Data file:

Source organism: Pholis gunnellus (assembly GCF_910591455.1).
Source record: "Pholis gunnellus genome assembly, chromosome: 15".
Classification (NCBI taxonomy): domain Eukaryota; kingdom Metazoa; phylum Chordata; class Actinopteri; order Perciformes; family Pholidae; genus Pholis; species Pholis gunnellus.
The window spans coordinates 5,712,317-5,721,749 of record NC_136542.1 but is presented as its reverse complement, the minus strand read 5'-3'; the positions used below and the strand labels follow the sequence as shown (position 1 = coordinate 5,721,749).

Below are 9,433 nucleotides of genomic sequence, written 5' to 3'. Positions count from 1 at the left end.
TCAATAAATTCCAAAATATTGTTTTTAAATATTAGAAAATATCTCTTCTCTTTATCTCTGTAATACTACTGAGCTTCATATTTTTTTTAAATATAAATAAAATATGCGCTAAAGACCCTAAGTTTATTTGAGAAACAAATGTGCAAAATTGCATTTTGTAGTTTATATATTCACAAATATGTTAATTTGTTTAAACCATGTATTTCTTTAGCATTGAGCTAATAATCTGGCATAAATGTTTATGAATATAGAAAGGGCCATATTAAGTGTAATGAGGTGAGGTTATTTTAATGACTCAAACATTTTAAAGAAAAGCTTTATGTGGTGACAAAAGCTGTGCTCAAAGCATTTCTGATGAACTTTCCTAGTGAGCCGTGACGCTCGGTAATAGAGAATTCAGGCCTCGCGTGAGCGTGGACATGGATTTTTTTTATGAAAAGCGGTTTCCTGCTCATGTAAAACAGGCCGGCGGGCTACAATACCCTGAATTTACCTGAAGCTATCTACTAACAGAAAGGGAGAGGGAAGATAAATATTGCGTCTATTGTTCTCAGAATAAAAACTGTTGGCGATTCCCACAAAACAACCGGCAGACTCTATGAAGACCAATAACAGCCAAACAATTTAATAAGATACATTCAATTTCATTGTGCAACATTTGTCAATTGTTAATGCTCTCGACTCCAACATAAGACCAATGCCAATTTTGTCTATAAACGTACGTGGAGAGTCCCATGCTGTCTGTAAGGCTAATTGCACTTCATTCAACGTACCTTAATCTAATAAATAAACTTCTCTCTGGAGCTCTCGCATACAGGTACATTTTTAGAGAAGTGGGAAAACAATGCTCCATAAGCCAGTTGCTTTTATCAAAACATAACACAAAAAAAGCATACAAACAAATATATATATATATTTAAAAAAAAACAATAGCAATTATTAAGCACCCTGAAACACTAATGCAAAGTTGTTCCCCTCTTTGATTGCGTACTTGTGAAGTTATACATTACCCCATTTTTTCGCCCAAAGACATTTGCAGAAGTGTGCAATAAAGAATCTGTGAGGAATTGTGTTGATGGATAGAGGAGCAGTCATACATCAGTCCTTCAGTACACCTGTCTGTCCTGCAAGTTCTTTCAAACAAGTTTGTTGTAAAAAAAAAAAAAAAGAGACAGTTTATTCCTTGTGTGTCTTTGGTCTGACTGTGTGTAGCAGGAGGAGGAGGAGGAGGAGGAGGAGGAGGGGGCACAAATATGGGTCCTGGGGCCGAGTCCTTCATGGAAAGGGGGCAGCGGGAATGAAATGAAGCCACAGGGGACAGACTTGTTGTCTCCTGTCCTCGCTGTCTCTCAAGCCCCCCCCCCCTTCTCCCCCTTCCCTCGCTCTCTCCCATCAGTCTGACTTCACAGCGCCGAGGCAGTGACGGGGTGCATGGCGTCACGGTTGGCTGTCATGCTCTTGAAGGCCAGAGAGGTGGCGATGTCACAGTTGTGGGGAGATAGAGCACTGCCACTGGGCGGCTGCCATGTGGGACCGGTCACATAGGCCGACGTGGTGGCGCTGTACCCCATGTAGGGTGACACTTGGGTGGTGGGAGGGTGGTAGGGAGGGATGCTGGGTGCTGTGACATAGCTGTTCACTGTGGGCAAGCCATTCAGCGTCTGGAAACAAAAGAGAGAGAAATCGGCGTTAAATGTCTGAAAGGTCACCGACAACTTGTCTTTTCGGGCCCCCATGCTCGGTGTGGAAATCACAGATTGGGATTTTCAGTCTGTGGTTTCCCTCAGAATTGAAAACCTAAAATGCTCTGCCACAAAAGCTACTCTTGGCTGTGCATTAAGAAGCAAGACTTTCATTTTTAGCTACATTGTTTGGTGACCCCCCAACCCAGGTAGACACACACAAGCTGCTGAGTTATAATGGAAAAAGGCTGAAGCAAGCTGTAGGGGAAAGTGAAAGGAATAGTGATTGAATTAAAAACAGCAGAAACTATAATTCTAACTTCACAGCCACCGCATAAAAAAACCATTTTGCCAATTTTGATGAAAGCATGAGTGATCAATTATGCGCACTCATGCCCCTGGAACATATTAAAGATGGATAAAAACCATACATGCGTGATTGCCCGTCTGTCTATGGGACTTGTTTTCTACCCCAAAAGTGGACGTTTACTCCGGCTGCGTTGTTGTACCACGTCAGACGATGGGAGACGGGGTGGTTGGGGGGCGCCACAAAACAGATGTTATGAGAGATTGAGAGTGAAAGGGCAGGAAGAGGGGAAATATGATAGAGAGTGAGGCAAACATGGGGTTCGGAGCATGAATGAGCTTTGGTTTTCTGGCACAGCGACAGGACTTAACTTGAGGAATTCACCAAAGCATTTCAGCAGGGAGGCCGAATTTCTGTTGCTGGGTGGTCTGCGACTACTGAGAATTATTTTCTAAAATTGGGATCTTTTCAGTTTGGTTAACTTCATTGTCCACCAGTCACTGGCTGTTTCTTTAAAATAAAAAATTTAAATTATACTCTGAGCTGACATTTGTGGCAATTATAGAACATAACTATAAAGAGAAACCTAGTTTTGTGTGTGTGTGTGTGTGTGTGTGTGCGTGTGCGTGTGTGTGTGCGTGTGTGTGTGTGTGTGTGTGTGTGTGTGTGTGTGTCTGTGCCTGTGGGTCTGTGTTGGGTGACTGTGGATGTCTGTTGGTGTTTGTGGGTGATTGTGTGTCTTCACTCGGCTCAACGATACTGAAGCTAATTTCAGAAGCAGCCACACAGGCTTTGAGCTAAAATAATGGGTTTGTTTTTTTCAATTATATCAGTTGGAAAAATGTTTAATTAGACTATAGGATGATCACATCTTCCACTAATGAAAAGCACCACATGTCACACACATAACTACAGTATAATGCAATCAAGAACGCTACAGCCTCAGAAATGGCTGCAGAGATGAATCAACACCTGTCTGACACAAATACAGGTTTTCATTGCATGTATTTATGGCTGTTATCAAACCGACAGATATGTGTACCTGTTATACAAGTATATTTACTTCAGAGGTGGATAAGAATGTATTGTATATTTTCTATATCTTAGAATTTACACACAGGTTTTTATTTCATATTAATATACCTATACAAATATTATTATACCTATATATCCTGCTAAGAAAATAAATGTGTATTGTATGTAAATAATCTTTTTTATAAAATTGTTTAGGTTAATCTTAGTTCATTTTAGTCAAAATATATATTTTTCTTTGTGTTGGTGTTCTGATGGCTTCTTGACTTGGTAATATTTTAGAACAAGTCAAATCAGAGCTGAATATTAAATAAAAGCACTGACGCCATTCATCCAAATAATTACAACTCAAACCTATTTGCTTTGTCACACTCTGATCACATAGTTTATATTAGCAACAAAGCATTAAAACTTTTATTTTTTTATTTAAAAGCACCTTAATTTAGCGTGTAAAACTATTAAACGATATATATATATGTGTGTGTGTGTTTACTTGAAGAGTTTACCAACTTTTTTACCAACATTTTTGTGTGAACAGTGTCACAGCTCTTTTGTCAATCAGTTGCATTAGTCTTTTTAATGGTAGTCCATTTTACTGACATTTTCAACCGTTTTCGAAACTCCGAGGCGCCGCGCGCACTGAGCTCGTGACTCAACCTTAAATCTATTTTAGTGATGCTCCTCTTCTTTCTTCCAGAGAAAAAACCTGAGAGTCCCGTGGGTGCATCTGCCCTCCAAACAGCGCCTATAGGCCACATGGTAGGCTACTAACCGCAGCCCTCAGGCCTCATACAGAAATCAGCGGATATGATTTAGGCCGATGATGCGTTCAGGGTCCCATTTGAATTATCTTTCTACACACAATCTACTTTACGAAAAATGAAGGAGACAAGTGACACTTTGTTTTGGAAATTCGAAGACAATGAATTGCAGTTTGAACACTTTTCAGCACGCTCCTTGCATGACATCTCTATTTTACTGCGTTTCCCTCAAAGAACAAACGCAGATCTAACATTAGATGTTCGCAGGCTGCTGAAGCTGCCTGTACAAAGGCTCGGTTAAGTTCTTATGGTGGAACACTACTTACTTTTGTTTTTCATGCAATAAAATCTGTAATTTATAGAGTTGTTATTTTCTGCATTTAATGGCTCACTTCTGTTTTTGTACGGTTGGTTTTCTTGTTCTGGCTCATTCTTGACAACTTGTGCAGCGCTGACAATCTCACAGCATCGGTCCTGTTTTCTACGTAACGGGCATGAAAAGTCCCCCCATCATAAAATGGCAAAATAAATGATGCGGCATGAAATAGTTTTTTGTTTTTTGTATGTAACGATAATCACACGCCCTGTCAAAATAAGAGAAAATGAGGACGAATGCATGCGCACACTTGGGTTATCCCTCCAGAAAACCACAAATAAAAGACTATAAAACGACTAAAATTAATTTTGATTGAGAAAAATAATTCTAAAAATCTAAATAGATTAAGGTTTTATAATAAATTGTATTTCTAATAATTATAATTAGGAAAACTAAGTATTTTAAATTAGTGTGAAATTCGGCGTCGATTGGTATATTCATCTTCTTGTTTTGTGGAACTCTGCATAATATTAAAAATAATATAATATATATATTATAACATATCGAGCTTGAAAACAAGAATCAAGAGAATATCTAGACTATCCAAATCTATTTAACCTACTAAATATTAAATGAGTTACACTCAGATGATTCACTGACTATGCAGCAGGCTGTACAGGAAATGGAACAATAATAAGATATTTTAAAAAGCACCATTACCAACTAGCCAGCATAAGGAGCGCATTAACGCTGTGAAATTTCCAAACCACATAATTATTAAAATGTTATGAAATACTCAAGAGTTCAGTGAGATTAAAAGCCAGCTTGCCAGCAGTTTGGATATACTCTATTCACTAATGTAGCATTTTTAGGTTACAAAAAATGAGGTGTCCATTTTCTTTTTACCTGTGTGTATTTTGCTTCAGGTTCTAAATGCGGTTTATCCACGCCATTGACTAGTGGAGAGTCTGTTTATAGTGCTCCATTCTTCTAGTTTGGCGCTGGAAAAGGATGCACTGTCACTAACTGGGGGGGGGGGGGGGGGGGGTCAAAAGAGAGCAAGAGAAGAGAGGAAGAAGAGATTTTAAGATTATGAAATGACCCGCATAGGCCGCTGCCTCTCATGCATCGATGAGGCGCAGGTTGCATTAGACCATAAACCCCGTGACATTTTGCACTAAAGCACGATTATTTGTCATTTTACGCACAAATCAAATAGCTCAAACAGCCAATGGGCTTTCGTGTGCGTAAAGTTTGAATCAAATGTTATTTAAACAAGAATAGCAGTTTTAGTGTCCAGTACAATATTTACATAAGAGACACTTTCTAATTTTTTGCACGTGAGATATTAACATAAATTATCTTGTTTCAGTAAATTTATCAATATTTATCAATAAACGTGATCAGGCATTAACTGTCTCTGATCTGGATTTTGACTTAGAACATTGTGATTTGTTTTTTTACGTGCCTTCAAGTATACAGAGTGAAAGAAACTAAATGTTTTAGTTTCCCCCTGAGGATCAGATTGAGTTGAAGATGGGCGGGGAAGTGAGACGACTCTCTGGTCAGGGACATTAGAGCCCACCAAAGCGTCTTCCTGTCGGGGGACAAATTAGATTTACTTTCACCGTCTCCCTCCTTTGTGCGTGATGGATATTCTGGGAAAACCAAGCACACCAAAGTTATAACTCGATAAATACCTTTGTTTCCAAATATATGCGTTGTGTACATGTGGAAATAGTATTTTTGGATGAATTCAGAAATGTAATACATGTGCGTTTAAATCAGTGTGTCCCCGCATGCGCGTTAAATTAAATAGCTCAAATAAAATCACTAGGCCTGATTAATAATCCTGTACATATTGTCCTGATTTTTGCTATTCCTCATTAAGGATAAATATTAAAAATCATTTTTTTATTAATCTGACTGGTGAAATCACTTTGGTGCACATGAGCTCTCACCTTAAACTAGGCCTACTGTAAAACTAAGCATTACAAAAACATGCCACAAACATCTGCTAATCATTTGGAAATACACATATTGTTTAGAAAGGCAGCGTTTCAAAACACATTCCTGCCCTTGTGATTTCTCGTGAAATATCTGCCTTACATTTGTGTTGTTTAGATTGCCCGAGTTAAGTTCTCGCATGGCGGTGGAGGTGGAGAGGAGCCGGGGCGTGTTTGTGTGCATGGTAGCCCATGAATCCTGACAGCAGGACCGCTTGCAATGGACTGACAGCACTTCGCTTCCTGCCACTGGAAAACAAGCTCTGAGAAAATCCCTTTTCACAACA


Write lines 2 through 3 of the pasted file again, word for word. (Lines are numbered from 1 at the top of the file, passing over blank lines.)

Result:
Source record: "Pholis gunnellus genome assembly, chromosome: 15".
Classification (NCBI taxonomy): domain Eukaryota; kingdom Metazoa; phylum Chordata; class Actinopteri; order Perciformes; family Pholidae; genus Pholis; species Pholis gunnellus.